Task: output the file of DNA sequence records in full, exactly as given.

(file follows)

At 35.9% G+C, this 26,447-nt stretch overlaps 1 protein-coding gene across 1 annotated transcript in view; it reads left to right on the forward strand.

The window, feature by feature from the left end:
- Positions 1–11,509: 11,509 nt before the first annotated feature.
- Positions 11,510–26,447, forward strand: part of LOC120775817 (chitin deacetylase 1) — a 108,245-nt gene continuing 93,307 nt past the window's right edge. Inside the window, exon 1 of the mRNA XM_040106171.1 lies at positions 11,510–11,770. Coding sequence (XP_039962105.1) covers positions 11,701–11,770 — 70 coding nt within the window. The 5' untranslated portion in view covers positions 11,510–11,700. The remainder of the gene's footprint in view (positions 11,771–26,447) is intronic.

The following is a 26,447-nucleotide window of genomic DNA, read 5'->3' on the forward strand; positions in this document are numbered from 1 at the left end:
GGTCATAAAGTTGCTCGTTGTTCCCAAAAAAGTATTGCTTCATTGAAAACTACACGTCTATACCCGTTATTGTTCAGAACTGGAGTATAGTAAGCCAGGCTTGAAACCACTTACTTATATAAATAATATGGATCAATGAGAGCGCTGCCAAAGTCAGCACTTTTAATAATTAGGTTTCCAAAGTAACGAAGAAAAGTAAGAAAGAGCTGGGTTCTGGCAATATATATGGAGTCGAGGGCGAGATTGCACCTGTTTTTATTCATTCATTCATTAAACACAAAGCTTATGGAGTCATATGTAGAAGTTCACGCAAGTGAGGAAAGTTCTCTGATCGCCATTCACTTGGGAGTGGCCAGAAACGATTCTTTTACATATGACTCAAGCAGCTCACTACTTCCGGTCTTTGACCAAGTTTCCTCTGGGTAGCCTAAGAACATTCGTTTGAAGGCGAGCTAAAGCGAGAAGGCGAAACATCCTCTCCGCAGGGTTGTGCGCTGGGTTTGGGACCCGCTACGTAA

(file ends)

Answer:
At 35.9% G+C, this 26,447-nt stretch overlaps 1 protein-coding gene across 1 annotated transcript in view; it reads left to right on the forward strand.

The window, feature by feature from the left end:
- Positions 1–11,509: 11,509 nt before the first annotated feature.
- Positions 11,510–26,447, forward strand: part of LOC120775817 (chitin deacetylase 1) — a 108,245-nt gene continuing 93,307 nt past the window's right edge. Inside the window, exon 1 of the mRNA XM_040106171.1 lies at positions 11,510–11,770. Coding sequence (XP_039962105.1) covers positions 11,701–11,770 — 70 coding nt within the window. The 5' untranslated portion in view covers positions 11,510–11,700. The remainder of the gene's footprint in view (positions 11,771–26,447) is intronic.

The following is a 26,447-nucleotide window of genomic DNA, read 5'->3' on the forward strand; positions in this document are numbered from 1 at the left end:
GGTCATAAAGTTGCTCGTTGTTCCCAAAAAAGTATTGCTTCATTGAAAACTACACGTCTATACCCGTTATTGTTCAGAACTGGAGTATAGTAAGCCAGGCTTGAAACCACTTACTTATATAAATAATATGGATCAATGAGAGCGCTGCCAAAGTCAGCACTTTTAATAATTAGGTTTCCAAAGTAACGAAGAAAAGTAAGAAAGAGCTGGGTTCTGGCAATATATATGGAGTCGAGGGCGAGATTGCACCTGTTTTTATTCATTCATTCATTAAACACAAAGCTTATGGAGTCATATGTAGAAGTTCACGCAAGTGAGGAAAGTTCTCTGATCGCCATTCACTTGGGAGTGGCCAGAAACGATTCTTTTACATATGACTCAAGCAGCTCACTACTTCCGGTCTTTGACCAAGTTTCCTCTGGGTAGCCTAAGAACATTCGTTTGAAGGCGAGCTAAAGCGAGAAGGCGAAACATCCTCTCCGCAGGGTTGTGCGCTGGGTTTGGGACCCGCTACGTAA